- Mercedes successes in the legendary road race in Sicily on 2 April 1922
- Overall victory by Count Masetti with Mercedes 115 PS Grand Prix racing car
- Class win by Max Sailer with Mercedes 28/95 PS with compressor engine
- Racing premiere of compressor technology in the Mercedes 6/40/65 PS and Mercedes 28/95 PS with compressor engine
Stuttgart. On 2 April 1922, 100 years ago, Daimler-Motoren-Gesellschaft (DMG) entered three different Mercedes vehicles in the XIII Targa Florio in Sicily with great success. The Mercedes 115 PS Grand Prix racing car takes the overall victory as well as two other placings. Count Giulio Masetti is the first to cross the finish line of the famous road race in his private racing car after 6 hours, 50 minutes and 50.4 seconds. At the same time, the Italian racing driver took class victory for racing cars ahead of works drivers Christian Lautenschlager (2nd in class and 10th overall, co-driver Ernst Hemminger) and Otto Salzer (4th in class and 13th overall, co-driver August Grupp) in identical cars. The three Mercedes 115 PS Grand Prix racing cars are based on a design from 1914: with this model, DMG dominates the French Grand Prix on 4 July 1914, which ends with a triple victory for the brand bearing the star. The Grand Prix racing cars are technically updated for the mission in Sicily.
The 1922 Targa Florio also saw the world premiere of racing cars with supercharged engines, which paved the way for Mercedes-Benzʼs motor racing successes in the years that followed: the class win for production cars with over 4.5 litres of displacement went to Max Sailer in a Mercedes 28/95 PS with compressor (6th place overall), followed by Christian Werner in a vehicle of the same type with a 7.3-litre engine but without compressor (2nd place in class and 8th place overall).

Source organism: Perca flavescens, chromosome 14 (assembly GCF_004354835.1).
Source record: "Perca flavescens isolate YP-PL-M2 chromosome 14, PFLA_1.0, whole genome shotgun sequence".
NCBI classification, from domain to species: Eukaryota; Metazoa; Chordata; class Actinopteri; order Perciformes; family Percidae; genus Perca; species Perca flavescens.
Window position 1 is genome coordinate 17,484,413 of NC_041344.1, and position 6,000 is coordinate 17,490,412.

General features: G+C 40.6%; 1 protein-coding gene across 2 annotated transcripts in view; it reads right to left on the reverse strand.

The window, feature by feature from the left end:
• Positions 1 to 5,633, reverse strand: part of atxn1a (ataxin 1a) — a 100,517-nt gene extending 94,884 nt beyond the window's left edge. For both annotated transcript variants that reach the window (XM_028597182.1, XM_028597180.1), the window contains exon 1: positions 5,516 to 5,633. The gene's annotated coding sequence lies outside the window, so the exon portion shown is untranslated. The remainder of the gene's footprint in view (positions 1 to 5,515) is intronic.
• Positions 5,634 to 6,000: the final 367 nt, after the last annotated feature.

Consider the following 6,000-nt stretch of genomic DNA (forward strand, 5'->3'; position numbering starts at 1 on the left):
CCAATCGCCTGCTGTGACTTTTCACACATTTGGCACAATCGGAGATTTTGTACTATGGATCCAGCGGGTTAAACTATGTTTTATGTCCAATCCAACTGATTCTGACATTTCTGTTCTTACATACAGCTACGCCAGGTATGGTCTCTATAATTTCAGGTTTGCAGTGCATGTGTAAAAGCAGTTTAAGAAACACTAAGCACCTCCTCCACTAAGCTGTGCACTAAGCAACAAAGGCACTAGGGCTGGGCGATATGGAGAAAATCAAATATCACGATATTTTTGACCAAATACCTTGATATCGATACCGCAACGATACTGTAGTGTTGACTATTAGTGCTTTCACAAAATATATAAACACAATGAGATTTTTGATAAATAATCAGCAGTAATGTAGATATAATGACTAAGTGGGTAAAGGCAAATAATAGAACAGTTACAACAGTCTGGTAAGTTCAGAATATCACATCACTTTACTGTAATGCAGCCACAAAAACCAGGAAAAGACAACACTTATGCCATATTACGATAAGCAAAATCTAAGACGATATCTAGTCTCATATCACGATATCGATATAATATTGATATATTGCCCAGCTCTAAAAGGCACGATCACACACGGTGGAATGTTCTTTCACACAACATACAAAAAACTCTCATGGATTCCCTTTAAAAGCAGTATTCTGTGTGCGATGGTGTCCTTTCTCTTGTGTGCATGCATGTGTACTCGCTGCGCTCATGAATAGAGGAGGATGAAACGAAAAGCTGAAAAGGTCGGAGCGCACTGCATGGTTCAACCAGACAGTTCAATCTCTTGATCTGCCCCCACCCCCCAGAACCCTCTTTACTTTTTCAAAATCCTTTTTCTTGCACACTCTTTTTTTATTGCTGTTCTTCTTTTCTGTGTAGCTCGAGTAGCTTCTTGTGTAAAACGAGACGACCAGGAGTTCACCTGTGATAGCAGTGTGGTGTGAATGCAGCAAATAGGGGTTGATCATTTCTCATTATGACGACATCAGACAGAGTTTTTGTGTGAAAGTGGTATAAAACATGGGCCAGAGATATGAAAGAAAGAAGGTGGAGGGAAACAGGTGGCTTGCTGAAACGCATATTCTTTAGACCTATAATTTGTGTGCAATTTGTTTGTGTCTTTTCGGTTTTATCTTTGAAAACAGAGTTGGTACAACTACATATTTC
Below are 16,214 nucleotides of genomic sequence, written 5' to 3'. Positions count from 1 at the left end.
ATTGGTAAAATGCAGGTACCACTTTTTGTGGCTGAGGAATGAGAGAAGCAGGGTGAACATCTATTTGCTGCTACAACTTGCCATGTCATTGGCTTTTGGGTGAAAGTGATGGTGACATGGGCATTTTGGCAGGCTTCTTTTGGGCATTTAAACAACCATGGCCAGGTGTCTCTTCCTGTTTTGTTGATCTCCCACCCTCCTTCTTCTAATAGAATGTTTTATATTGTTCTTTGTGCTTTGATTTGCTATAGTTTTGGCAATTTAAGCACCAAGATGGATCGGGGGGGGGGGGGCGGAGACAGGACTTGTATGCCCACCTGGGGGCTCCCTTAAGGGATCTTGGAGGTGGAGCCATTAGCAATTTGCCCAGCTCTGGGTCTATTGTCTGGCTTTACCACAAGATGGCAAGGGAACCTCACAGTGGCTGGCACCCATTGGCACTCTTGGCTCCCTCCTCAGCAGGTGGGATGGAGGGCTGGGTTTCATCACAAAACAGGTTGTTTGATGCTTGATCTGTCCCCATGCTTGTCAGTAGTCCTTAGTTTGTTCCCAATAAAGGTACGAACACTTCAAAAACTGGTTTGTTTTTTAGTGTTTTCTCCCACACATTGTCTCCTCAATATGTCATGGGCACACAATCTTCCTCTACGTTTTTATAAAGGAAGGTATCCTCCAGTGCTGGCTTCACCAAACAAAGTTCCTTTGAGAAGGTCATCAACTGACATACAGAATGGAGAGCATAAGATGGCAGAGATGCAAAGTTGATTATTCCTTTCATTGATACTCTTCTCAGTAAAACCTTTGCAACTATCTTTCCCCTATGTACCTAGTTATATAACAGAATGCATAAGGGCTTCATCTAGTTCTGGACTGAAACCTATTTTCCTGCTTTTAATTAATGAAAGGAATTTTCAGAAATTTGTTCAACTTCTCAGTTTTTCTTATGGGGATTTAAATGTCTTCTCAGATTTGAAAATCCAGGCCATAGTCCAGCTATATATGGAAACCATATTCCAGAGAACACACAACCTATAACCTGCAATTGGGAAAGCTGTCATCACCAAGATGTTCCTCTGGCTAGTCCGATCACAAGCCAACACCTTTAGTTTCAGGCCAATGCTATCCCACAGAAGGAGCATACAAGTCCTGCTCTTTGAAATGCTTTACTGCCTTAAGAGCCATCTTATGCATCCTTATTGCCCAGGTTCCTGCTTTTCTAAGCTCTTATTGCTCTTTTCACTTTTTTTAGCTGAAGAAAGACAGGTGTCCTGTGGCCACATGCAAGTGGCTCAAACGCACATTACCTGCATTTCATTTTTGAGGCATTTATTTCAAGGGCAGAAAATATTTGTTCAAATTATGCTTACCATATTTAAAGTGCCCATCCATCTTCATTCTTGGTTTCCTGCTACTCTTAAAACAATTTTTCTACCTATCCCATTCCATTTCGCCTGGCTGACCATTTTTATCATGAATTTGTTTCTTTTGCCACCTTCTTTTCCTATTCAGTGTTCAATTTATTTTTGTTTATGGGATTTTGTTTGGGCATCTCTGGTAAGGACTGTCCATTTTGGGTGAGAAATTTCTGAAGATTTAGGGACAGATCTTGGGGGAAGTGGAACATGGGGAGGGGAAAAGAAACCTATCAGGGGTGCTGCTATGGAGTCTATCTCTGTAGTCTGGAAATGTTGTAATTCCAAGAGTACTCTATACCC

With third place in the class of production cars with a displacement of up to 1.5 litres (20th place overall), Paul Scheef in a Mercedes 6/40/65 PS finally rounded off the Mercedes success in the 432-kilometre road race in Sicily, his co-driver being Jakob Krauss. This brilliant première of competition cars with mechanical charge air compression by a Roots supercharger is a harbinger of the great successes of the Mercedes-Benz supercharged touring cars of the S family in the 1920s and early 1930s as well as the Grand Prix racing cars of the first Silver Arrow era from 1934 onwards.
Pioneer of compressor technology in motor racing
The 1922 Targa Florio thus also became a triumph for the DMGʼs chief designer at the time, Paul Daimler. He was responsible for the naturally aspirated 4.5-litre engine of the Grand Prix racing car with four-valve technology from 1914 as well as for the new supercharged engines. Paul Daimler knew the principle of the rotary piston blower for charge air compression from aircraft engine development. In September 1919, he undertook the first tests on the automotive use of mechanical superchargers on a slide-valve engine from the Mercedes-Knight 10/30 PS, and driving tests followed as early as the beginning of October. Because a Knight engine and a supercharger cannot be combined efficiently, Daimler turns to valve-controlled engines with mechanical supercharger. As early as 1921, DMG presented the first two passenger cars with compressor engines, but production of the Mercedes 6/25 PS and 10/40 PS series vehicles with the innovative power unit did not begin until 1923.